Macular Degeneration (AMD) is a condition that affects the macular of your eye and results in deteriorating vision. It usually affects both eyes though can present in just the one eye. It is the leading cause of visual impairment in the UK.

The macular is a small area found in the very centre of the retina (the light-sensitive tissue at the back of the inside of the eye). Whilst small in area the macula has a very large role in a person’s vision. The macular contains a very dense quantity of light-sensitive cells (cones) that allow a person to see fine detail and colour perception.

If the macular is damaged then it is likely a person will notice the following:

  • Difficulty reading print or text (due to appearing blurry)
  • Colours appear less vibrant
  • Difficulty recognising people’s faces

There are 2 broad classifications of macular degenerations; DRY and WET.

Dry Macular Degeneration

This is by far the most common form of AMD and is often accepted as just being a normal ‘age change’ at the back of the eye. It is far more common with age and is generally slow in its progression.

It occurs as the macular starts to struggle to function properly, due to a build-up of ‘waste products’ often as a result of a lack of nutrients.

Wet Macular Degeneration

This is far less common than dry AMD but is often far more devastating in its presence. Wet AMD occurs as a result of new blood vessels forming underneath the macular. These blood vessels are often weak and so leak or bleed under the surface of the retina. This can reduce a person’s quality of vision significantly within days. It often manifests itself in the form of blurred/distorted vision – straight lines no longer appear straight.

Risk Factors

There are many known risk-factors for AMD. These include;

  • Age
  • Smoking
  • Family History/Genetics

Other factors that are thought to contribute include; weight, sunlight, alcohol.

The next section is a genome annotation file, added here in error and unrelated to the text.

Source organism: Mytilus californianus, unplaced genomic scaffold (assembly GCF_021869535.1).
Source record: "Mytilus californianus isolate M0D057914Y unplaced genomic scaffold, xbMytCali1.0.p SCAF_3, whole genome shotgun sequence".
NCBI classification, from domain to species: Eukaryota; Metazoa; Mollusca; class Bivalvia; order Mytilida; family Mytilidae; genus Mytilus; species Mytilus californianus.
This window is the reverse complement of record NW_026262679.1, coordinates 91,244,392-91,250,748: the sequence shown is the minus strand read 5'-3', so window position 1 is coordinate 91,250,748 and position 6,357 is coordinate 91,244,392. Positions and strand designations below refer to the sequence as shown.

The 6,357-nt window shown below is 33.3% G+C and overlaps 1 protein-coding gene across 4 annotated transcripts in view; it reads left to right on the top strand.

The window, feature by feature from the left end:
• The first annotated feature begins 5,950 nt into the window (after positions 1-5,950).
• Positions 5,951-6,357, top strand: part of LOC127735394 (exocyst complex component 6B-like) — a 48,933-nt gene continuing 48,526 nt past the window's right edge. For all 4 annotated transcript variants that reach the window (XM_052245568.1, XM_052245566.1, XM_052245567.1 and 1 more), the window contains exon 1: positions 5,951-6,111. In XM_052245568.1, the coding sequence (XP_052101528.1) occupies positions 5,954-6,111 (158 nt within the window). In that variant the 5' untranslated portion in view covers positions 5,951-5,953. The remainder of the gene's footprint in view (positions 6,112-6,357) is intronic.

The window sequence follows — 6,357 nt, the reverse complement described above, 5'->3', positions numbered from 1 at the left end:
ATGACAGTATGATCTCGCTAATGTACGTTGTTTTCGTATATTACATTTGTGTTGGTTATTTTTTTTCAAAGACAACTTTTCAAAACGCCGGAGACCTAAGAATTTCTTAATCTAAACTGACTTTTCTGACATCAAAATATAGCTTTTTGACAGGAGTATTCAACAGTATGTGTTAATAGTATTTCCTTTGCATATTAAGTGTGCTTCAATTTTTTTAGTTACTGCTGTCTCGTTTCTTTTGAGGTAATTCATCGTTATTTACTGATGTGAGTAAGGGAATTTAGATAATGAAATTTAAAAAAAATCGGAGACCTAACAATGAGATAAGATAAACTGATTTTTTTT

Macular degeneration can be detected and diagnosed at a routine eye examination. At Maskell + Josephson we incorporate retinal imaging and OCT scans into all of our private eye examination (with a small surcharge to NHS patients for OCT) to allow for accurate monitoring and earlier detection of any issues.


There is currently no treatment known for dry AMD but it is generally thought that a healthy life-style, exercise and diet can help reduce the chances of it occurring, or postpone its onset. Additional supplements can be obtained with the aim of increasing the available nutrients at the macular and hopefully slowing down any progression of the condition, or prevent it from happening in the first place. These are often recommended to people over 50, especially with a family history of AMD.

Treatment is available for wet AMD though it is unlikely to improve any damage that has already occurred, but will hopefully slow down or stop any further damage. The most common treatment for wet AMD is either laser surgery or an injection into the eye to prevent the blood vessels from leaking.

When to seek help

If you feel that your vision is getting worse then you should always seek the advice of your doctor or optometrist. If you notice that straight lines appear wobbly then it is essential you get things checked as soon as possible, ideally that day.